Umm, wow. That's an amazing change! I imagine part of it is from a new crystal? I the pencil rubber method doesn't work I might have this give this a shot. I'm a bit leary about using such harsh chemicals. Perhaps I'll do like you did and buy some old dials off ebay and practice. Thanks for the suggestion!
Its been a month or so since I've been on here. I've added a couple clean and lubes under my belt, one very successful, the other a little finicky, both on the 2414A movements.
I got a 2416B watch off ebay that was sold as non running. its got a gorgeous face but the movement hid some awful secrets...
There are some issues with the automatic winding complication but I'm focusing on getting it running first as I think the auto complication *should* work.
The most obvious issue I faced was a mangled center wheel from what seems like an even less experienced watch repairer than I. I have extras so I pulled it down, cleaned, lubed, and put back just the keyless works, winding assembly, and gear train. With the replacement center wheel, the pallet fork will bounce back and forth just nicely when barely nudged, but when you add the balance assembly, it barely wants to move. I've double checked the top and bottom balance jewels, tested with a different balance, and tested the original balance in another watch (works beautifully), and pulled it down and reassembled and made sure the drive moves smoothly sans pallet when wound.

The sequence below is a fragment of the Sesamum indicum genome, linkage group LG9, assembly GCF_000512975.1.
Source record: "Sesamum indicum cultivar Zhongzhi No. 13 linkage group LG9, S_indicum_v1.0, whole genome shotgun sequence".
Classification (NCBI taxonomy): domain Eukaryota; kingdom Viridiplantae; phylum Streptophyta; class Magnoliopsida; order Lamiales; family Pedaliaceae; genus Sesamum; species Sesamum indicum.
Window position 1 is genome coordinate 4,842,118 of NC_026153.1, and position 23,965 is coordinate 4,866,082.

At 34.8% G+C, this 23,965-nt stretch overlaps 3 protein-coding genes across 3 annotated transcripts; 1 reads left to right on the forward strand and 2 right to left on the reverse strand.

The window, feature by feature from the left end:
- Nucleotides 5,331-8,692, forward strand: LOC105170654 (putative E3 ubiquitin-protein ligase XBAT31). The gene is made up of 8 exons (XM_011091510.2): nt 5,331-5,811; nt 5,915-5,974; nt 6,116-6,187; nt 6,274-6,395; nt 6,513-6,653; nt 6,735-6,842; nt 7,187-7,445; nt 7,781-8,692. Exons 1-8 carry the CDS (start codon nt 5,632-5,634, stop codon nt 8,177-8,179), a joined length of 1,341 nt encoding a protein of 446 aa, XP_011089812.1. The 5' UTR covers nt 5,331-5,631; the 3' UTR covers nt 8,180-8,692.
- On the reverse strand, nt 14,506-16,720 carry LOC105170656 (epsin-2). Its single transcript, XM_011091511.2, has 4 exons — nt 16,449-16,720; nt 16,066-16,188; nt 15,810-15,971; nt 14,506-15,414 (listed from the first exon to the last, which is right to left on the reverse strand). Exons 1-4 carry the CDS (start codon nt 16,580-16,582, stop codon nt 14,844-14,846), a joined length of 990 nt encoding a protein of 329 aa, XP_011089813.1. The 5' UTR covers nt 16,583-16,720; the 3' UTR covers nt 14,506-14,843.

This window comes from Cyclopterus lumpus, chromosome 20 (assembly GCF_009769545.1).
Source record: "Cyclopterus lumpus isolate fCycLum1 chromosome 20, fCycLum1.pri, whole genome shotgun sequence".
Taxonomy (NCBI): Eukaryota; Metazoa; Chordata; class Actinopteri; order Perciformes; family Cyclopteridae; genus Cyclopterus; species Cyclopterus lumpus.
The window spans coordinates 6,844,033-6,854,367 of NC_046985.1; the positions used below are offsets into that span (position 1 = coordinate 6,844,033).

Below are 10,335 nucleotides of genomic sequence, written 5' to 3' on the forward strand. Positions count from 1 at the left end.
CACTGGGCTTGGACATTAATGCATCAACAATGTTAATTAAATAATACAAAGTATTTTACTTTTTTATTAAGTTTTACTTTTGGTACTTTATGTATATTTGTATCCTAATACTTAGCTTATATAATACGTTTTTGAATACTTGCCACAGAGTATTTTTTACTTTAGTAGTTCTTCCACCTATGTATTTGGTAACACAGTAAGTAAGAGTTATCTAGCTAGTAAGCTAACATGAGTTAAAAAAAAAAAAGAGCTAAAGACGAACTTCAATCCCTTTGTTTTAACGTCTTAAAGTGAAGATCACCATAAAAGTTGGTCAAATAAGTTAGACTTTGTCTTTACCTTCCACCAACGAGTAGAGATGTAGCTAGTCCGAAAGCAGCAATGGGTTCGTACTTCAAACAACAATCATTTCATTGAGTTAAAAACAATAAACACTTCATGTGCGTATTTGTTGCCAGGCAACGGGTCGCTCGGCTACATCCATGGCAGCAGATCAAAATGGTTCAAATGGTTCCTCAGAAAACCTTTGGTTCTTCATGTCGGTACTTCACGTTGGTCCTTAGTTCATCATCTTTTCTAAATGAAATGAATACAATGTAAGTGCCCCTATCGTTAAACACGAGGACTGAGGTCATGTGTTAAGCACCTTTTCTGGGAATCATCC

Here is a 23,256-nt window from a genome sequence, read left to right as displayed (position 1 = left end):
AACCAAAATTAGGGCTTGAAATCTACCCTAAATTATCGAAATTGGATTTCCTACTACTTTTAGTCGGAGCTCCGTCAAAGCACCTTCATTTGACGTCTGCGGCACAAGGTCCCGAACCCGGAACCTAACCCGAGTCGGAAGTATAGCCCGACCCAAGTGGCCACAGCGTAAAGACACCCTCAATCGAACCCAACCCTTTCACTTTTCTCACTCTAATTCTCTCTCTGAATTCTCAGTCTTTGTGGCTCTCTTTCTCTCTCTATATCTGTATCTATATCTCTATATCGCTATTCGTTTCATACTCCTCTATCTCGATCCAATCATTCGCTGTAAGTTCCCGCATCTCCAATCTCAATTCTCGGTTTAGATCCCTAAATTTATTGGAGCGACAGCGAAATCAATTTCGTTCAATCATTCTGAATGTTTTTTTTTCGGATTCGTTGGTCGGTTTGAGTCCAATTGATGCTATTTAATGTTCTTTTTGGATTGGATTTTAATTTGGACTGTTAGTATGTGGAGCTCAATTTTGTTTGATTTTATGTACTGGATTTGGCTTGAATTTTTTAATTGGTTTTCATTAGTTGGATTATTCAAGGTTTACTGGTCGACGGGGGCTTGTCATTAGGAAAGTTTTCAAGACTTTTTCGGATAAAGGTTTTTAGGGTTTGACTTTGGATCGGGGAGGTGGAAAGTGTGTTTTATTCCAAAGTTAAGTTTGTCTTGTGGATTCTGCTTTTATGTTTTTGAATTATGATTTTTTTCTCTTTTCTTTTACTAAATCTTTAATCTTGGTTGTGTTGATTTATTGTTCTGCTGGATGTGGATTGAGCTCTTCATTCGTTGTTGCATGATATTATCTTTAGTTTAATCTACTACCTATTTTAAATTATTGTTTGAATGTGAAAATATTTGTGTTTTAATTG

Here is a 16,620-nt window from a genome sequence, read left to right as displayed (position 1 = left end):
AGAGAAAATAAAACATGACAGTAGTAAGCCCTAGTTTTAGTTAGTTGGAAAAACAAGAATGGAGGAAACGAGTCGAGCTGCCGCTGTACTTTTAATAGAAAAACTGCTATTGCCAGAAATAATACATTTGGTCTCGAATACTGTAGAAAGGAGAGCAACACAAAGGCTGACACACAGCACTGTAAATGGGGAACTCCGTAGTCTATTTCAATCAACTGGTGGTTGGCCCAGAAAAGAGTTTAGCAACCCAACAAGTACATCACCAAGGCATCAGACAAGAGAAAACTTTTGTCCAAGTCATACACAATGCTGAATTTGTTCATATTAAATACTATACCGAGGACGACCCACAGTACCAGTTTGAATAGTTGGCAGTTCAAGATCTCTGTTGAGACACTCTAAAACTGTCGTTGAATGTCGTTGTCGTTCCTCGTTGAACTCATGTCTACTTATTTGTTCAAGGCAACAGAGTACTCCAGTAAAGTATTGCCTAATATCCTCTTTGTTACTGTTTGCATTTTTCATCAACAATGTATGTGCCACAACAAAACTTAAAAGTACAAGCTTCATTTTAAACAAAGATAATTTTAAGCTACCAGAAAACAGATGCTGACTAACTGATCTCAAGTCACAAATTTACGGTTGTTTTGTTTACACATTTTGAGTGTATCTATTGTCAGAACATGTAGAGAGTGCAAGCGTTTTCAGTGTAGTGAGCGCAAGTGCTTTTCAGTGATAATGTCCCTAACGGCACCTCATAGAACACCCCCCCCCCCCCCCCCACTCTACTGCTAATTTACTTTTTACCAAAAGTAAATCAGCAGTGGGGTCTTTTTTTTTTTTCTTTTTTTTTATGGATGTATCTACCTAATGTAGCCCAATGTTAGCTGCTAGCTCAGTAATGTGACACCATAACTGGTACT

I know it will be near impossible to remotely diagnose so I'm just looking for some methodical diagnosis tips to see what could be going wrong.
Some additional observations: The balance wheel had very little end shake. I noticed the first wheel had a slight bend to it, but when running sans balance, it didn't seem to cause a bind. I have extras of those so that can be my next step to replace.
what is watchweasol?
OP: i have been reslly researching on how to restore vintage dials and the people who do them professionally never want to give up their secrets, which kills me because Iam like, well, how did you learn??? anyway i tried all kinds of things, ultrasonic is a big NONO. i tried the boiling method and that only works on all metal dials with varnish and no ink on them. But my issue is i work on vintage copper, aluminum dials with original lume that are usually corroded with lime and grime, and every method i tried removes the lume. So i bought a lot of old metal lumed dials for $15 to experiment on and this is what i did and used.
This did not remove any lume or ink from the dial and did not scratch or damage it in any way: I first used CLR. I took a piece of pegwood and sharpened like a pencil, i then took q-tips and soaked them with the CLR then dabbed the dial with it to wet it. i then scratched at with the pointed pegwood like i was sketching with a pencil. little by little grime came off. i will gently wipe/dab the excess CLR off with a microfiber rag as i was cleaning before i applied a new dab of CLR i repeated this until it looks satisfactory. Then i soaked the pegwood and q-tip with WD40, and repeated the same process of scratching. the wd-40 protects shines and protects the dials metal finish. I didnt leave any excess on the dial just a thin coat wiped with a rag. and the before after result is attached.